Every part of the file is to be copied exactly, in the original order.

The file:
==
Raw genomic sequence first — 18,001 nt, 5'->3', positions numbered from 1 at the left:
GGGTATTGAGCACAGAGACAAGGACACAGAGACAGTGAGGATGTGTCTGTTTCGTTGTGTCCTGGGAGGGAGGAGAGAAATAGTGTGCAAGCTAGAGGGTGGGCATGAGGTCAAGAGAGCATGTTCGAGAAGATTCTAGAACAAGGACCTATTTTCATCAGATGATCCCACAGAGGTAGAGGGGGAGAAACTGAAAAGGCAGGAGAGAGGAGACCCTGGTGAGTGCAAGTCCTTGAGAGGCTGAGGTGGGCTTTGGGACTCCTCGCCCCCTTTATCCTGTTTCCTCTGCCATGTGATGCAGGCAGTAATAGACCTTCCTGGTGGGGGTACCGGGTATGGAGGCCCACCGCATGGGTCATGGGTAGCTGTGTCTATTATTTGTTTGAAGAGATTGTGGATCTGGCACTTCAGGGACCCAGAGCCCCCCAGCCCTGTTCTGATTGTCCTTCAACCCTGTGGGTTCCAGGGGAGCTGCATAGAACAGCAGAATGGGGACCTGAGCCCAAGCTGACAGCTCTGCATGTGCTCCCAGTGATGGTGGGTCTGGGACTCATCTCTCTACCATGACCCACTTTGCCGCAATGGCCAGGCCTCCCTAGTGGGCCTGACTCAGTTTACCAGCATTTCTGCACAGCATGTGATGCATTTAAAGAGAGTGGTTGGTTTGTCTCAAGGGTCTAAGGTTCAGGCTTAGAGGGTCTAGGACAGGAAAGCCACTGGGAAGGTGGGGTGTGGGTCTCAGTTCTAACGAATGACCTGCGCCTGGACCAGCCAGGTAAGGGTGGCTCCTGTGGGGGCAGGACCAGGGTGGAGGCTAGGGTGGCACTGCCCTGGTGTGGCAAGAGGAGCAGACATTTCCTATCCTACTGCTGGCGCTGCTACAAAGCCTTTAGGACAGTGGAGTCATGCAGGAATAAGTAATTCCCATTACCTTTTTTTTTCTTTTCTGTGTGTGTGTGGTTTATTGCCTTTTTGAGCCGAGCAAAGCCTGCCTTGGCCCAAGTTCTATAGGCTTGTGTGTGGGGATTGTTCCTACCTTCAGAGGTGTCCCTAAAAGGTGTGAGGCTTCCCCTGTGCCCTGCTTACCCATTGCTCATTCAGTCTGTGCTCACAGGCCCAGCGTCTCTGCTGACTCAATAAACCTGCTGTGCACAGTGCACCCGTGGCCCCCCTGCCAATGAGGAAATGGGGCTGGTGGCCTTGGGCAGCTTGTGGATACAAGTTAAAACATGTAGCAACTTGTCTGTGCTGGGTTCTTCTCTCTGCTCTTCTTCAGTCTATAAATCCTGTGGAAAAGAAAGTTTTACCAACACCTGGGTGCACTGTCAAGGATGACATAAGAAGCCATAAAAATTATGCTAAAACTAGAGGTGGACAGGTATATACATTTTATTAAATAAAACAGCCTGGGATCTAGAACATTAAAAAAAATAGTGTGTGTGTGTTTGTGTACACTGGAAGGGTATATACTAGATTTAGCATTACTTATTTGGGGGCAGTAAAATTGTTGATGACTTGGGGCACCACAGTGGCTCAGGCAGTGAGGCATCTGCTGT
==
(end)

Raw genomic sequence first — 18,001 nt, 5'->3', positions numbered from 1 at the left:
GGGTATTGAGCACAGAGACAAGGACACAGAGACAGTGAGGATGTGTCTGTTTCGTTGTGTCCTGGGAGGGAGGAGAGAAATAGTGTGCAAGCTAGAGGGTGGGCATGAGGTCAAGAGAGCATGTTCGAGAAGATTCTAGAACAAGGACCTATTTTCATCAGATGATCCCACAGAGGTAGAGGGGGAGAAACTGAAAAGGCAGGAGAGAGGAGACCCTGGTGAGTGCAAGTCCTTGAGAGGCTGAGGTGGGCTTTGGGACTCCTCGCCCCCTTTATCCTGTTTCCTCTGCCATGTGATGCAGGCAGTAATAGACCTTCCTGGTGGGGGTACCGGGTATGGAGGCCCACCGCATGGGTCATGGGTAGCTGTGTCTATTATTTGTTTGAAGAGATTGTGGATCTGGCACTTCAGGGACCCAGAGCCCCCCAGCCCTGTTCTGATTGTCCTTCAACCCTGTGGGTTCCAGGGGAGCTGCATAGAACAGCAGAATGGGGACCTGAGCCCAAGCTGACAGCTCTGCATGTGCTCCCAGTGATGGTGGGTCTGGGACTCATCTCTCTACCATGACCCACTTTGCCGCAATGGCCAGGCCTCCCTAGTGGGCCTGACTCAGTTTACCAGCATTTCTGCACAGCATGTGATGCATTTAAAGAGAGTGGTTGGTTTGTCTCAAGGGTCTAAGGTTCAGGCTTAGAGGGTCTAGGACAGGAAAGCCACTGGGAAGGTGGGGTGTGGGTCTCAGTTCTAACGAATGACCTGCGCCTGGACCAGCCAGGTAAGGGTGGCTCCTGTGGGGGCAGGACCAGGGTGGAGGCTAGGGTGGCACTGCCCTGGTGTGGCAAGAGGAGCAGACATTTCCTATCCTACTGCTGGCGCTGCTACAAAGCCTTTAGGACAGTGGAGTCATGCAGGAATAAGTAATTCCCATTACCTTTTTTTTTCTTTTCTGTGTGTGTGTGGTTTATTGCCTTTTTGAGCCGAGCAAAGCCTGCCTTGGCCCAAGTTCTATAGGCTTGTGTGTGGGGATTGTTCCTACCTTCAGAGGTGTCCCTAAAAGGTGTGAGGCTTCCCCTGTGCCCTGCTTACCCATTGCTCATTCAGTCTGTGCTCACAGGCCCAGCGTCTCTGCTGACTCAATAAACCTGCTGTGCACAGTGCACCCGTGGCCCCCCTGCCAATGAGGAAATGGGGCTGGTGGCCTTGGGCAGCTTGTGGATACAAGTTAAAACATGTAGCAACTTGTCTGTGCTGGGTTCTTCTCTCTGCTCTTCTTCAGTCTATAAATCCTGTGGAAAAGAAAGTTTTACCAACACCTGGGTGCACTGTCAAGGATGACATAAGAAGCCATAAAAATTATGCTAAAACTAGAGGTGGACAGGTATATACATTTTATTAAATAAAACAGCCTGGGATCTAGAACATTAAAAAAAATAGTGTGTGTGTGTTTGTGTACACTGGAAGGGTATATACTAGATTTAGCATTACTTATTTGGGGGCAGTAAAATTGTTGATGACTTGGGGCACCACAGTGGCTCAGGCAGTGAGGCATCTGCTGT